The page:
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'In the Walled Gardens' by Anahita Firouz

Set in Iran, novel explores gaps of rich vs. poor, religious vs. secular

Sunday, October 06, 2002

By Ellen Wilson

Iran under Shah Mohammed Reza Pahlavi was, for more than 40 years, one of the most Westernized countries in the Muslim world. During the revolution of 1979, however, the Western influence was blamed for corruption among the ruling class, decadent lifestyles of the wealthy and a huge rift between rich and poor, pious and worldly.

"In the Walled Gardens"

By Anahita Firouz

Little, Brown. $24.95

Related article:
Distance has sharpened Firouz's vision of Iranian homeland


Anahita Firouz has set her first novel in that tempestuous period leading up to the Shah's flight into exile, when underground groups of rebels were starting to cause problems for the government and the intelligentsia was discomfited by the foreign press' criticism of their country.

The story opens with a quick and evocative prologue in the garden of the Mosharraf family estate outside Tehran, where 16-year-old daughter Mahastee Mosharraf and Reza Nirvani, the son of the former caretaker, share an illicit kiss.

Twenty years later, we see the two of them leading very different lives and yet working their way hesitantly toward some sort of reconnection.

Mahastee produces publications for the High Economic Council, and is married to a businessman who works within the corrupt system to support their expensive lifestyle.

Reza's ostensible job is with the Ministry of Education, but his real occupation is working with a revolutionary cell, producing newsletters and pamphlets and lecturing to young people on how to organize a resistance movement.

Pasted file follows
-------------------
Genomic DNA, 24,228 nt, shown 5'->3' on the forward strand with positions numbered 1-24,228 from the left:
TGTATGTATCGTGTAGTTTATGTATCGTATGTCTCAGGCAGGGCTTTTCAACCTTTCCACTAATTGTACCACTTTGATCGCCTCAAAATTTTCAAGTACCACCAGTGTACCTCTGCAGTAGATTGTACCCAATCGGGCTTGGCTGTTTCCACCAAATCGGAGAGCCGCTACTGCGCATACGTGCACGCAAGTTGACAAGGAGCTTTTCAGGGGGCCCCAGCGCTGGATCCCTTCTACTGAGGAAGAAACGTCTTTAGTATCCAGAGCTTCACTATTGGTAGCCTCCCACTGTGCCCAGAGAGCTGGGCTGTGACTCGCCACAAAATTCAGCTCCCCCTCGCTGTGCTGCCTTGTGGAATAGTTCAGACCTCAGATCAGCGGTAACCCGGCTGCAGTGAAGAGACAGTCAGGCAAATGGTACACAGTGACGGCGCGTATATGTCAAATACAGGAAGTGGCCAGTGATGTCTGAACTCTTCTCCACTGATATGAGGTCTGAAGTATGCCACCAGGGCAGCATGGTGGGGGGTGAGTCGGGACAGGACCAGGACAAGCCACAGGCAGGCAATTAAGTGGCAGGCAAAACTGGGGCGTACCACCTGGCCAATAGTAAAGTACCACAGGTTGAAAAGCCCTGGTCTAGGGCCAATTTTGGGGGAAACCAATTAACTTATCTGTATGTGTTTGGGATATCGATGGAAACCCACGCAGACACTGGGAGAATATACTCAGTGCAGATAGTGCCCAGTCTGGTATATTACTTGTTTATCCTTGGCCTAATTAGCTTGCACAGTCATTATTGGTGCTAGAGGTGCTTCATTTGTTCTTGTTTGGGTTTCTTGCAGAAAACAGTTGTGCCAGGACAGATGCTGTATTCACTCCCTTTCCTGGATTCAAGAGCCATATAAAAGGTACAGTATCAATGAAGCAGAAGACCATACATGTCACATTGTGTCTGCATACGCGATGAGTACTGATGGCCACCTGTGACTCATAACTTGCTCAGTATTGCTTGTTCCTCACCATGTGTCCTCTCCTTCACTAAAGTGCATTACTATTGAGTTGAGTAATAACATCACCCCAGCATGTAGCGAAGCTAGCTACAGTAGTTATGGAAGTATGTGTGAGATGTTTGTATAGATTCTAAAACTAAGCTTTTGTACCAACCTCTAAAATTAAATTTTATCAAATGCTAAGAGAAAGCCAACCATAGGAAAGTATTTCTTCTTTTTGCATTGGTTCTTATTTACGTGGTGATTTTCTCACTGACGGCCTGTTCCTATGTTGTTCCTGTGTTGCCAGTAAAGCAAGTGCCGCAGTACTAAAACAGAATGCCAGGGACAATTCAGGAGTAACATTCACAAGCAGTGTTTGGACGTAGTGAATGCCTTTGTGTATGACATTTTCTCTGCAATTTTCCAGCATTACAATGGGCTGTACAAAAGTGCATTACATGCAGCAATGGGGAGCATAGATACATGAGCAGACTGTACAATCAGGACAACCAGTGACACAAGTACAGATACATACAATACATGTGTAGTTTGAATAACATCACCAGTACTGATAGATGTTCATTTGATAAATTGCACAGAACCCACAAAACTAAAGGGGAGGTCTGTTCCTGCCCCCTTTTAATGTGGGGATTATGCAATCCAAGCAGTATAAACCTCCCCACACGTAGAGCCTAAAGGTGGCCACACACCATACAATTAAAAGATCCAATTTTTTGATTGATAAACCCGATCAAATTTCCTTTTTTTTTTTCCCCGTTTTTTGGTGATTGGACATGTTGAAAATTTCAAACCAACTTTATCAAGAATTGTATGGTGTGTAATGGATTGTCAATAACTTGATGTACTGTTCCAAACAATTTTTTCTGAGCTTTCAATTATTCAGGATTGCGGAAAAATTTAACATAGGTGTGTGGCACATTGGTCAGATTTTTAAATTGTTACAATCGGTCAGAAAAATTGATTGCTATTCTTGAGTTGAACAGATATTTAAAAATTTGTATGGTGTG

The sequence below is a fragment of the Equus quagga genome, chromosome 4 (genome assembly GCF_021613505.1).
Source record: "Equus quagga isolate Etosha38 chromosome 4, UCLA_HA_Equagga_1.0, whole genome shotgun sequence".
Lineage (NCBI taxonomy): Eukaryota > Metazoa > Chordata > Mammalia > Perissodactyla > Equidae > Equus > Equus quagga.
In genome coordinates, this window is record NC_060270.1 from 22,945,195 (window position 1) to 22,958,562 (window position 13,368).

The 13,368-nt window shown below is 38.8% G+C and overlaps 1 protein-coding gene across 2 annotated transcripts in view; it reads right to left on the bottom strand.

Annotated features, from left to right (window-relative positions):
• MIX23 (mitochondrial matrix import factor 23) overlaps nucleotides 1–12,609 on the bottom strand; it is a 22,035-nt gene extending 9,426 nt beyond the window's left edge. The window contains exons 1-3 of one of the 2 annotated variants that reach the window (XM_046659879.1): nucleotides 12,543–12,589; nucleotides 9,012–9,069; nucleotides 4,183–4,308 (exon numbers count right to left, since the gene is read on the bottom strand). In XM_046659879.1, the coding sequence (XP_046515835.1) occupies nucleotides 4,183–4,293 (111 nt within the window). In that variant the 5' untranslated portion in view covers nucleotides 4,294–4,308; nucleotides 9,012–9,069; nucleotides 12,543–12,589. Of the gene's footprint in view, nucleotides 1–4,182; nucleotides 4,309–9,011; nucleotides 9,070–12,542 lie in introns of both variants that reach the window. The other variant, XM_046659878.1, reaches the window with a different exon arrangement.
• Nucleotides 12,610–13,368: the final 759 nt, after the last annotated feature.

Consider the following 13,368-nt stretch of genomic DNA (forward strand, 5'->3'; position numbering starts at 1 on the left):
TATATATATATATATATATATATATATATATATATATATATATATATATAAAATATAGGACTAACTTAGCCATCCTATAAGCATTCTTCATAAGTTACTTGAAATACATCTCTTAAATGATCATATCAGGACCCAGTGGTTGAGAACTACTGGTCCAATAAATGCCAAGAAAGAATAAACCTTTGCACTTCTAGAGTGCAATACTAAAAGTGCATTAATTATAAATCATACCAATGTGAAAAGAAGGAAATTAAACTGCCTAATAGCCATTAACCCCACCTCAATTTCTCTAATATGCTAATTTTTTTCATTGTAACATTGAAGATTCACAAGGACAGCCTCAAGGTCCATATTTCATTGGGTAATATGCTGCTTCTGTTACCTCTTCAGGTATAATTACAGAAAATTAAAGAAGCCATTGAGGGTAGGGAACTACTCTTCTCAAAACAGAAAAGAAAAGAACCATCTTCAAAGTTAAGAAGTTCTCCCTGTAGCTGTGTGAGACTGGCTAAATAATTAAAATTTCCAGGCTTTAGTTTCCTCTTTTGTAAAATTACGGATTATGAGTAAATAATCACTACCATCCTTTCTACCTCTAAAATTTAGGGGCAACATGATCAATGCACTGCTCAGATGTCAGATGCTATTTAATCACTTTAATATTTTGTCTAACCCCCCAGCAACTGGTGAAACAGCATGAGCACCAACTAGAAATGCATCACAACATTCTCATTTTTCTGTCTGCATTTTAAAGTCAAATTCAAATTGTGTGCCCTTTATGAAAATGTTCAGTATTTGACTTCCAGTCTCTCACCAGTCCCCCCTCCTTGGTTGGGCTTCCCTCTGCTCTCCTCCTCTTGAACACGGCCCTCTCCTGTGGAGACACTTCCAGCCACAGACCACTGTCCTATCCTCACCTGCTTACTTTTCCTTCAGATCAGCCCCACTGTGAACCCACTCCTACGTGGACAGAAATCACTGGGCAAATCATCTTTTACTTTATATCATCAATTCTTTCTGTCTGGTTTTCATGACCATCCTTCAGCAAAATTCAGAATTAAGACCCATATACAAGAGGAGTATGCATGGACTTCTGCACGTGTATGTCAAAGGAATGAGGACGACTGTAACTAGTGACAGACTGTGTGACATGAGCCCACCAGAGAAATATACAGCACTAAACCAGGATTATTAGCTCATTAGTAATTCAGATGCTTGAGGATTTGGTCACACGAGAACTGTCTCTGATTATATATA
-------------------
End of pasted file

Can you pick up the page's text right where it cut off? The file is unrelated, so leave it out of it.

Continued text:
During the past 20 years, which are referred to only obliquely, the Shah's White Revolution has deprived the Mosharraf family of much of its land holdings, and Mahastee's father, once a respected administrator, has lost most of his influence and is living comfortably on the fringes of power.

Mahastee, a sensitive and thoughtful woman, sees the effects of the current repressive political system for herself when a colleague's son is arrested. Kamal Bashirian turns to Mahastee for help, but there is little she can do except ask certain influential friends, including her father, to look into the matter.

The best she can arrange is a brief visit to the prison and the promise of quick release, but the son mysteriously dies just before he supposedly is to be freed.

Reza, whose father was not only the caretaker but also a lifelong and important friend to the Mosharrafs, and Mahastee are reunited when he agrees to tutor her two sons. The situation has explosive potential.

Mahastee is disenchanted with her playboy husband and his corrupt lifestyle, but ultimately the two never begin the affair they both intend to have. Mahastee waits for Reza in the old walled garden where they had their only kiss, but Reza's first loyalty is to politics, and he misses their appointment.

When Time magazine named Ayatollah Ruhollah Khomeini "Man of the Year" in 1979, it wrote that the revolution began as "a leaderless explosion of resentment and hate."

Firouz has captured some of the heady feeling of imminent combustion, the growing awareness that the regime must topple, and the exhilaration and fear that dominate a lawless society.

Both Mahastee and Reza have too much on their minds to begin an affair that is prohibited by their own moral sensibilities, and so their love story does not work very well to drive the plot.

In their own settings, Reza's carefully managed underground activities and Mahastee's pointless and innumerable social occasions necessitated by her husband's career aspirations personify a range of responses to the political situation.

Their love of country is all the more compelling given the reader's foreknowledge of the repressive religious order that was about to take control.

Firouz might have benefited from a ruthless editor. She gets bogged down in details, and there is more than a little redundancy.

However, her novel, with its history of the Iranian revolution, provides insight into the United States' problems abroad today.

Ellen S. Wilson is a free-lance writer in Pittsburgh.

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